Source: Critical Analysis of Law

The Politics of Blockchain | SpringerLink

blockchain | critique | law | papers | politics | Research Notes

The aim of this supplement is to explore and critique this ‘blockchain ecosystem’, the politics it tries to hide, and the legal and regulatory ramifications it inaugurates. The following essays do not portray blockchain as providing all, if any, of the answers to the world’s problems. Instead, the challenge is in part to understand the tensions faced by law and regulation in defining blockchain within the ongoing networking, digitalisation, and datafication of the social. Success in this regard will be measured in the coming months and years by the grip that regulatory authorities and governments are able to maintain on the various strands of blockchain research, development, application, implementation, and conduct—a grip, moreover, that is able to be maintained alongside the regulatory conundrums that continue to plague the wider field of network technologies which are themselves still evolving, mutating, impacting, but not necessarily benefiting community or public interest ahead of private, commercial power. Understanding the extent to which law and regulation will play a role in securing democratic accountability of these powerful and far-reaching technologies is or ought to be a key concern for blockchain scholars and practitioners of all stripes.

Source: The Politics of Blockchain | SpringerLink

Baseline Territorial Sovereignty and Cyberspace by Sean Watts, Theodore T. Richard :: SSRN

decentralization | papers | regulation | Research Notes


The question of how territorial sovereignty operates in the interconnected yet diffuse, virtual yet material, and novel yet ubiquitous realm of cyberspace has proved enormously contentious. State practice in cyberspace presents a confusing array of behavior and justifications for conduct that runs along the enduring legal fault lines of territorial sovereignty. This article examines the legal history of sovereignty, emerging State cyber practice, and early legal views taken with respect to the application of sovereignty to cyberspace.

We concede contextual variations and exceptions to the integrity of territorial sovereignty have evolved for specialized domains such as the seas. However, we identify in territorial sovereignty a baseline rule of conduct and a corresponding duty on the part of States to refrain from interference with the integrity of conditions in other States’ territory. We argue that based on historical origins, legal evolution, international litigation, and recent State expressions concerning applicability of international law to cyberspace, the baseline rules of territorial sovereignty should be currently understood as a rule of conduct that generally prohibits States’ nonconsensual interference with the integrity of cyber infrastructure on the territory of other States.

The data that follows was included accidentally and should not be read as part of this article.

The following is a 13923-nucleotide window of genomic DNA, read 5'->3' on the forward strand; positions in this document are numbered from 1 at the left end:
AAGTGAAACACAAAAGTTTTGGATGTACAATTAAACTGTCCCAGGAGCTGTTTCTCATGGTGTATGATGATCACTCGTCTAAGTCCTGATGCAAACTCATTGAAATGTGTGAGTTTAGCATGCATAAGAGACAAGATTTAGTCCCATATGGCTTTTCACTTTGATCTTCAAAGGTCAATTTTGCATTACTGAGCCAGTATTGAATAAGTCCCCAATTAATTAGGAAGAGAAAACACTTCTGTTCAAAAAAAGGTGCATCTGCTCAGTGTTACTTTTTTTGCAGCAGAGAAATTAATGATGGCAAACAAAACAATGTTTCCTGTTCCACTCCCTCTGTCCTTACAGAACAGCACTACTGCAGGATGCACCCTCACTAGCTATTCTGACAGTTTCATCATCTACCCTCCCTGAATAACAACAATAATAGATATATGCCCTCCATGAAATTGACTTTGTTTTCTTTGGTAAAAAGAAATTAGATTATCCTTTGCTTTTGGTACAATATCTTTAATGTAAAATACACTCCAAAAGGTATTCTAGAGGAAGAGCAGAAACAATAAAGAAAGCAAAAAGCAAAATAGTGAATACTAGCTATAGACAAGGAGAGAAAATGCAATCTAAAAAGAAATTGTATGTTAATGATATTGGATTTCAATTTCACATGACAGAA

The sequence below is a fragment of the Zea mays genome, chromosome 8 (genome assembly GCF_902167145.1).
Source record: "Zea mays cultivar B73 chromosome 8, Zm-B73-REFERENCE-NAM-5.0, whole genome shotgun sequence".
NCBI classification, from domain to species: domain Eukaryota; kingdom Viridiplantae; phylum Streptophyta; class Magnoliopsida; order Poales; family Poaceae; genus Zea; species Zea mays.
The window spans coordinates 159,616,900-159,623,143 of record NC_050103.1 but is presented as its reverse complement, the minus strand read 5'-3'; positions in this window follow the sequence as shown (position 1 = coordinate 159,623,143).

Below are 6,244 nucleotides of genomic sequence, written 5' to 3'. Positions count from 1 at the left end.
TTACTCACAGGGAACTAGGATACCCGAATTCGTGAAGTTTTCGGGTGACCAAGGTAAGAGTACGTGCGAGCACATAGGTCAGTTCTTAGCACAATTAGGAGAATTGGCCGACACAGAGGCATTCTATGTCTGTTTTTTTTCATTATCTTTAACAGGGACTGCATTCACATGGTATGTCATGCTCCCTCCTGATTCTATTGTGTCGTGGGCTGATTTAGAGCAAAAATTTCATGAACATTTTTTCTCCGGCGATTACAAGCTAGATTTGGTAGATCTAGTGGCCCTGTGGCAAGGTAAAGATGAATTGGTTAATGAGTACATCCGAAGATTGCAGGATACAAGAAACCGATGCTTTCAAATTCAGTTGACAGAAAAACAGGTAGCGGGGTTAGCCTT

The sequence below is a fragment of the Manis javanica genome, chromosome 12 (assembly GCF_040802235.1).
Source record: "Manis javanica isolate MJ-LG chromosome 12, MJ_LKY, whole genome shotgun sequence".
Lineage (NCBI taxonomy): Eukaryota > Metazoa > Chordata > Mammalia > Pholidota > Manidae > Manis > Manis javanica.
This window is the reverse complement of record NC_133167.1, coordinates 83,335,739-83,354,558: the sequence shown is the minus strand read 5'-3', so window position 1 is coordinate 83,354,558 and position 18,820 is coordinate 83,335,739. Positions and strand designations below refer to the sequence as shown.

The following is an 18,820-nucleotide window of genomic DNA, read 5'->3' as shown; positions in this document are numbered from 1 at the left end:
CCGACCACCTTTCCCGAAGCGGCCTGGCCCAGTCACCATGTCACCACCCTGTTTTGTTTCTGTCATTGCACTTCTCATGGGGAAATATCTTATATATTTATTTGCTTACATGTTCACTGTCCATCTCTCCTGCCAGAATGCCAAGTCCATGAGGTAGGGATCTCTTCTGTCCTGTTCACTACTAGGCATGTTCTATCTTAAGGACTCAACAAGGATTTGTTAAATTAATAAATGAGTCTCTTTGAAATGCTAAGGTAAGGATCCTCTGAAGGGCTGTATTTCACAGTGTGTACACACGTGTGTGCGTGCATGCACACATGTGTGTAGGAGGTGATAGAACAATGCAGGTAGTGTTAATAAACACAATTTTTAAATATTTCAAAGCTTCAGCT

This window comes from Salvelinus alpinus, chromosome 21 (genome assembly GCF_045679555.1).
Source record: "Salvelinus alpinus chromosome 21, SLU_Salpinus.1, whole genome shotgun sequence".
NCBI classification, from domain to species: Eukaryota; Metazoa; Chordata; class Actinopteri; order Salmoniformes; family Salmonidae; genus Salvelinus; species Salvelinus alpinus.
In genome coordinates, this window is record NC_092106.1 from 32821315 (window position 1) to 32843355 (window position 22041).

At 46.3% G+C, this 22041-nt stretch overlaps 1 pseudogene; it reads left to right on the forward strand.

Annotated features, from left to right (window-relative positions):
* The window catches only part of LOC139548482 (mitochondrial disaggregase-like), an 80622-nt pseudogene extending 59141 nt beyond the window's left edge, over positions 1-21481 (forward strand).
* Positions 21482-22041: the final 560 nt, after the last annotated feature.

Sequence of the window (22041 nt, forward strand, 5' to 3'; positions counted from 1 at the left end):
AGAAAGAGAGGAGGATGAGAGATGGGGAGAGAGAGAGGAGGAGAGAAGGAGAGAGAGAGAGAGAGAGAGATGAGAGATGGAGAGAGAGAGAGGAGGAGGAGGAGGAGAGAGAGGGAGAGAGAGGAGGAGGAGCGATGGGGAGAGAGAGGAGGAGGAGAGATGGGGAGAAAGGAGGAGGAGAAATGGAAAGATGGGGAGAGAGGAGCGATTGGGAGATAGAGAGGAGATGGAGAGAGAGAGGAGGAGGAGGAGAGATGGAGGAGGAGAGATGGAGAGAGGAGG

We acknowledge that States may soon adapt sovereignty to operate differently in cyberspace, as they have in other contexts of international relations. However, in the absence of a lex specialis of cyber sovereignty and until States resort to deliberate international lawmaking, the baseline guarantee of territorial integrity provides a principled and normatively desirable understanding of sovereignty and how it relates to cyberspace. We urge States to act quickly to reaffirm their commitment to baseline Westphalian norms of territorial sovereignty in cyberspace while crafting, through accepted means of international legal development, a nuanced and effective doctrine of territorial sovereignty in cyberspace. A sound approach will acknowledge the binding legal character of territorial sovereignty as a limit on foreign interference but offer an emerging cyber-specific understanding much like that developed for other domains that have challenged national security and peaceful interactions between States.